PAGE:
“You’re too early for me.”

This classic investor line is a staple on the fundraising trail for early-stage startups. It deserves a place alongside “it’s not you, it’s me” on the pantheon of rejection lines. However, it seems like no investor ever has a straight answer for how much traction they really want to see. Instead, you’ll usually get a long, rambling response including the phrases ‘it’s not an exact science’, ‘we know it when we see it’, and ‘product-market fit’.

Who has the real data? According to AngelList, these are the traction numbers you need to hit to raise a $1MM seed round on their platform (Source):

  1. Enterprise: 1000 seats @ $10/seat/month
  2. Big Enterprise: 2 pilot contracts, some revenue
  3. Social: 100,000+ downloads/signups
  4. Marketplace: $50K revenue/month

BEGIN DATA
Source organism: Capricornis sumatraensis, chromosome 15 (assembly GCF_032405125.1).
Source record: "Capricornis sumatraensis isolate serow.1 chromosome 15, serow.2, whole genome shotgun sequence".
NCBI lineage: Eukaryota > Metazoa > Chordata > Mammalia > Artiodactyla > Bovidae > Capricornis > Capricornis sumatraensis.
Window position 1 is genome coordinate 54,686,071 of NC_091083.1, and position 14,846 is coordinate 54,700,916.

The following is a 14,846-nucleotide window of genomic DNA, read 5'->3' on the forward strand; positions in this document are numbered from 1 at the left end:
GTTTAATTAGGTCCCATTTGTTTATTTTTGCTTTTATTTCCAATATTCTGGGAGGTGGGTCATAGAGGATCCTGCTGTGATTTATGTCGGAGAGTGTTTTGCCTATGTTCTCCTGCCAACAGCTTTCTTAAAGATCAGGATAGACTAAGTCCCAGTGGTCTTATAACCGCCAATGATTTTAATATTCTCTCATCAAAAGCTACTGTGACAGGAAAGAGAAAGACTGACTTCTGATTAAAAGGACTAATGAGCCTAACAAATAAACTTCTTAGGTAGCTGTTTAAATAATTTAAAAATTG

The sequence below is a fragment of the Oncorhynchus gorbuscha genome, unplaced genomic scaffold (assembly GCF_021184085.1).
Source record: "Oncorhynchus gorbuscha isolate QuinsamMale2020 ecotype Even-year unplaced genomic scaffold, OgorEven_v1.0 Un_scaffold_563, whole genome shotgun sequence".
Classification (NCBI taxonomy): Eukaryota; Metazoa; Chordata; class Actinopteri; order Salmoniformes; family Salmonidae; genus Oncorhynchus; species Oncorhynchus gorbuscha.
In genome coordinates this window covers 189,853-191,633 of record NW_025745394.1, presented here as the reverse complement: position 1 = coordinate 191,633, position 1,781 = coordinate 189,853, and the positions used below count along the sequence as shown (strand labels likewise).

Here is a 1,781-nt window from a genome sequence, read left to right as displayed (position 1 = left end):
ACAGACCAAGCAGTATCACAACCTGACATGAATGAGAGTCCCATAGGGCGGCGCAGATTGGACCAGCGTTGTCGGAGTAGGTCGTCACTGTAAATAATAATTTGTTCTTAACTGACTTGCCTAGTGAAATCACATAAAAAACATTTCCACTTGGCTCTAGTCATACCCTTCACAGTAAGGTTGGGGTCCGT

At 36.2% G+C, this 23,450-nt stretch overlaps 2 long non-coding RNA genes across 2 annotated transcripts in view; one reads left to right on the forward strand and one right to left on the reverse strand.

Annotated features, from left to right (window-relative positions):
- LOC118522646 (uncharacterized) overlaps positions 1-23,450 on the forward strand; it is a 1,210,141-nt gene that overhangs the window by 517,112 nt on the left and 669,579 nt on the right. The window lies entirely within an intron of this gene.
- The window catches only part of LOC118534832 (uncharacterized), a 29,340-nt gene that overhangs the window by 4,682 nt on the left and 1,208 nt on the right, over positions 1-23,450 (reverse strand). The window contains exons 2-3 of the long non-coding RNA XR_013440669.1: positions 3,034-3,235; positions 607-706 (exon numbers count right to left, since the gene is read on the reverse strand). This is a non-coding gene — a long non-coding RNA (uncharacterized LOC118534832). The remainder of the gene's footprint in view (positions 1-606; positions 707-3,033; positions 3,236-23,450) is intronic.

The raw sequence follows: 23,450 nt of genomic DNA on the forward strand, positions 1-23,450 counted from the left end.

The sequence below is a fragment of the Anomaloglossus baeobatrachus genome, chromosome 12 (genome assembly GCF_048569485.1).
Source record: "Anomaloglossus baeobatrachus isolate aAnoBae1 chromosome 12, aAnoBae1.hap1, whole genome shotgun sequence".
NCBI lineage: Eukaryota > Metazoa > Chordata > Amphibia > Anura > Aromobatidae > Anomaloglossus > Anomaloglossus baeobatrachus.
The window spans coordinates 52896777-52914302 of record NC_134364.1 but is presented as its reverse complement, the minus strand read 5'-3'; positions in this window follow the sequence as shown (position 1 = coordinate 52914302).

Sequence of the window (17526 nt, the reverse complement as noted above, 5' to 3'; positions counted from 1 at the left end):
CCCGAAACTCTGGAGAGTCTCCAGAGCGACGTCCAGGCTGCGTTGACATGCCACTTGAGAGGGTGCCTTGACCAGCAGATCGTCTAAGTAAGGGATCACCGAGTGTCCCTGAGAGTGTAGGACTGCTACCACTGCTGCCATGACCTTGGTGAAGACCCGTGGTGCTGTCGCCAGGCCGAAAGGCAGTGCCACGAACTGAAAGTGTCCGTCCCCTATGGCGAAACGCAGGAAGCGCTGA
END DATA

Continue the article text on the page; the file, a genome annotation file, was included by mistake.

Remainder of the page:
5. E-Commerce: $50K revenue/month

Nowhere close to these metrics? There are two directions to go:

  1. Investors will forgive certain entrepreneurs for lack of early traction. These include founders that previously executed successful exits (especially for the investor herself), founders with unique industry-specific experience, and founders they like.
  2. If you don’t fit into one of the categories above, it’s time to seriously consider downgrading to a smaller round led by friends & family or bootstrap the company until its next big milestone.

Many investors wrote off LabDoor immediately. Real science is super expensive, and there’s no obvious business model. We weren’t the hottest company on TechCrunch, and we didn’t have millions of users. But we stayed extremely focused on our strengths – team, product, and story. The best investors pick for extreme positives, not the lack of negatives. Find those people, and do whatever it takes to add them to your round.

And those investors who labeled you “too early”? Remember their names, and don’t be afraid to tell them that they’re too late when they show up at your Series A.